Terrorism and World Politics: Beyond Armed Response

The first anniversary of the Madrid train bombing has passed with ceremonies to commemorate the killing of over 190 people.

The World Today
Published 1 May 2005 Updated 15 October 2020 5 minute READ

Fred Halliday

The fourth anniversary of the attack by Al Qaeda on the United States is approaching. The question of when, and why, these attacks began is important to understand the challenge, but it is also time to ask questions about how the struggle with terrorism is going and what the prospects are.

It was the first time in five hundred years a third World force hit massively at a city in the metropolitan north, and more than ten years since the wave of strikes on western targets, with the 1993 attempt on the World Trade Centre, and subsequent attacks in Saudi Arabia in 1995 and east Africa three years later.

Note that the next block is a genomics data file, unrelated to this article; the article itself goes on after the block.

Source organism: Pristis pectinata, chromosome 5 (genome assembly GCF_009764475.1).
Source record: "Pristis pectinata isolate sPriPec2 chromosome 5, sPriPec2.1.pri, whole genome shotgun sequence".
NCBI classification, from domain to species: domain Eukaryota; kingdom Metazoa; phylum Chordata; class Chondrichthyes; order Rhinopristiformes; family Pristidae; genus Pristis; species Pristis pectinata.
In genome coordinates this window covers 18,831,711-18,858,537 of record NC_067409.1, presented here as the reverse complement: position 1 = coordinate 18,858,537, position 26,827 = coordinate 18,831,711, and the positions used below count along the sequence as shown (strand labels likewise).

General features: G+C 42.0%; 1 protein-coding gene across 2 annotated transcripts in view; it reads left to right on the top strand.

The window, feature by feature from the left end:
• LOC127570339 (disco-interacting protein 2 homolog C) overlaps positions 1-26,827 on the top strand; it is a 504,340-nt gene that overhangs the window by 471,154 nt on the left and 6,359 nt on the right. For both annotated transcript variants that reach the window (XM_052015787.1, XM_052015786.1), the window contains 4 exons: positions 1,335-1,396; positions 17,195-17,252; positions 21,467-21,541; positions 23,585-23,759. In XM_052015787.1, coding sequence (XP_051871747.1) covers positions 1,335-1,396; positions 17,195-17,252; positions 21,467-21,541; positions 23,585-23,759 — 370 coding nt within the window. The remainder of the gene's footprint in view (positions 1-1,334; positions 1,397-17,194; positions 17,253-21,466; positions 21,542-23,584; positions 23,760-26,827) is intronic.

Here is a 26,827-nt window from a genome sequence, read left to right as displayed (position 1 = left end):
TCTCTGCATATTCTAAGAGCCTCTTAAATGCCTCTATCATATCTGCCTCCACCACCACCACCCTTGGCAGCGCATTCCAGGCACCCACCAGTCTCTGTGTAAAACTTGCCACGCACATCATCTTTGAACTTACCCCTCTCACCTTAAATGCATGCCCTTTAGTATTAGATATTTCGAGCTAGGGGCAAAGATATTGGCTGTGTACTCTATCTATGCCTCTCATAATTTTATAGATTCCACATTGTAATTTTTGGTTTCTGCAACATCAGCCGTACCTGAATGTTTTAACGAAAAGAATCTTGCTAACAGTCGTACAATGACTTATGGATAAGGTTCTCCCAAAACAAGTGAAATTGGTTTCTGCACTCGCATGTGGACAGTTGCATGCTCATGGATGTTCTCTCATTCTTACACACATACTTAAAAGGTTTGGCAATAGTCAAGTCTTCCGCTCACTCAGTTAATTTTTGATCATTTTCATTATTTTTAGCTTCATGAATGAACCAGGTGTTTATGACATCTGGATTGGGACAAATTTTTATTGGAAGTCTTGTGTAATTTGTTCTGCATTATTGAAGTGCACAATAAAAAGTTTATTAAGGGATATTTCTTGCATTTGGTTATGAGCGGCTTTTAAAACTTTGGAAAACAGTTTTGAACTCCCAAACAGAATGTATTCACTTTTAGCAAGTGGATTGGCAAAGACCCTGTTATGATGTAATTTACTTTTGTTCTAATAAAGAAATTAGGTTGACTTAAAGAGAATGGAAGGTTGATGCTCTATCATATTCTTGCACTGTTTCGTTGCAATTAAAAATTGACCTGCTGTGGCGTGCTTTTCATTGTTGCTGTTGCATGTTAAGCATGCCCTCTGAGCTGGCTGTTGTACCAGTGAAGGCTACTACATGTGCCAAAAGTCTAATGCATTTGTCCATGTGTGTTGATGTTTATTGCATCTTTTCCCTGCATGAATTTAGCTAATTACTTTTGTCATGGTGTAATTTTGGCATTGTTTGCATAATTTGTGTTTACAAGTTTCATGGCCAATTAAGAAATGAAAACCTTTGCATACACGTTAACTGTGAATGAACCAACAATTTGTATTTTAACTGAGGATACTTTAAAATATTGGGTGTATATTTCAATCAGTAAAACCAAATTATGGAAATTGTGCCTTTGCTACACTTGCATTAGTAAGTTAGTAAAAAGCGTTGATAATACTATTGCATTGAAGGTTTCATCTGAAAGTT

While it is never possible to judge with confidence, let alone certainty, any military conflict, conventional or not, during hostilities, states and independent observers need to form some provisional judgement on the kind of warfare being waged and the consequences.

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